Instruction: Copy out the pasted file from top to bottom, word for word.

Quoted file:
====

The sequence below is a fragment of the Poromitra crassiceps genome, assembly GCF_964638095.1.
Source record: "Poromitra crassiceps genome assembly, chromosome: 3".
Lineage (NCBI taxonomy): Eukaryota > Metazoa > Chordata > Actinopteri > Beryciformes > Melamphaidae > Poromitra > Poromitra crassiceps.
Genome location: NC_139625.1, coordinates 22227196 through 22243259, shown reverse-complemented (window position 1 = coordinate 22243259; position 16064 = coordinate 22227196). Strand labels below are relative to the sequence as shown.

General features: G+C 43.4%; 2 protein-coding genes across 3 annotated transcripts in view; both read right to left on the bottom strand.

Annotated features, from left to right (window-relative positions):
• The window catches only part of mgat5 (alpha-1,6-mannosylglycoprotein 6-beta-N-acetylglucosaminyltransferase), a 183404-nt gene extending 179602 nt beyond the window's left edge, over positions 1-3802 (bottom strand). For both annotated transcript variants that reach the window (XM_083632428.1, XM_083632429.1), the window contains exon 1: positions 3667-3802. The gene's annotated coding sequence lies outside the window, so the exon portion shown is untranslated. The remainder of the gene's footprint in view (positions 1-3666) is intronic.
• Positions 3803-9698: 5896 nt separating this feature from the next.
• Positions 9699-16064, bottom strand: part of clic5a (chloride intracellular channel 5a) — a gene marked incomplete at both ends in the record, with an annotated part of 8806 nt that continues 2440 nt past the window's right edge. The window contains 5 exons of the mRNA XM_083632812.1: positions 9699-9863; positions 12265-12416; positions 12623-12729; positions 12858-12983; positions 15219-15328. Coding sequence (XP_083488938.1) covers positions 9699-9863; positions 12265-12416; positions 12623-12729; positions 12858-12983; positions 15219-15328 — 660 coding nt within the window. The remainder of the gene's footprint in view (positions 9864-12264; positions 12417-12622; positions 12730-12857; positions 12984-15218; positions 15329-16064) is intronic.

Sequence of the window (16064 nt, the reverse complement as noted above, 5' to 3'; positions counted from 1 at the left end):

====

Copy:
The sequence below is a fragment of the Poromitra crassiceps genome, assembly GCF_964638095.1.
Source record: "Poromitra crassiceps genome assembly, chromosome: 3".
Lineage (NCBI taxonomy): Eukaryota > Metazoa > Chordata > Actinopteri > Beryciformes > Melamphaidae > Poromitra > Poromitra crassiceps.
Genome location: NC_139625.1, coordinates 22227196 through 22243259, shown reverse-complemented (window position 1 = coordinate 22243259; position 16064 = coordinate 22227196). Strand labels below are relative to the sequence as shown.

General features: G+C 43.4%; 2 protein-coding genes across 3 annotated transcripts in view; both read right to left on the bottom strand.

Annotated features, from left to right (window-relative positions):
• The window catches only part of mgat5 (alpha-1,6-mannosylglycoprotein 6-beta-N-acetylglucosaminyltransferase), a 183404-nt gene extending 179602 nt beyond the window's left edge, over positions 1-3802 (bottom strand). For both annotated transcript variants that reach the window (XM_083632428.1, XM_083632429.1), the window contains exon 1: positions 3667-3802. The gene's annotated coding sequence lies outside the window, so the exon portion shown is untranslated. The remainder of the gene's footprint in view (positions 1-3666) is intronic.
• Positions 3803-9698: 5896 nt separating this feature from the next.
• Positions 9699-16064, bottom strand: part of clic5a (chloride intracellular channel 5a) — a gene marked incomplete at both ends in the record, with an annotated part of 8806 nt that continues 2440 nt past the window's right edge. The window contains 5 exons of the mRNA XM_083632812.1: positions 9699-9863; positions 12265-12416; positions 12623-12729; positions 12858-12983; positions 15219-15328. Coding sequence (XP_083488938.1) covers positions 9699-9863; positions 12265-12416; positions 12623-12729; positions 12858-12983; positions 15219-15328 — 660 coding nt within the window. The remainder of the gene's footprint in view (positions 9864-12264; positions 12417-12622; positions 12730-12857; positions 12984-15218; positions 15329-16064) is intronic.

Sequence of the window (16064 nt, the reverse complement as noted above, 5' to 3'; positions counted from 1 at the left end):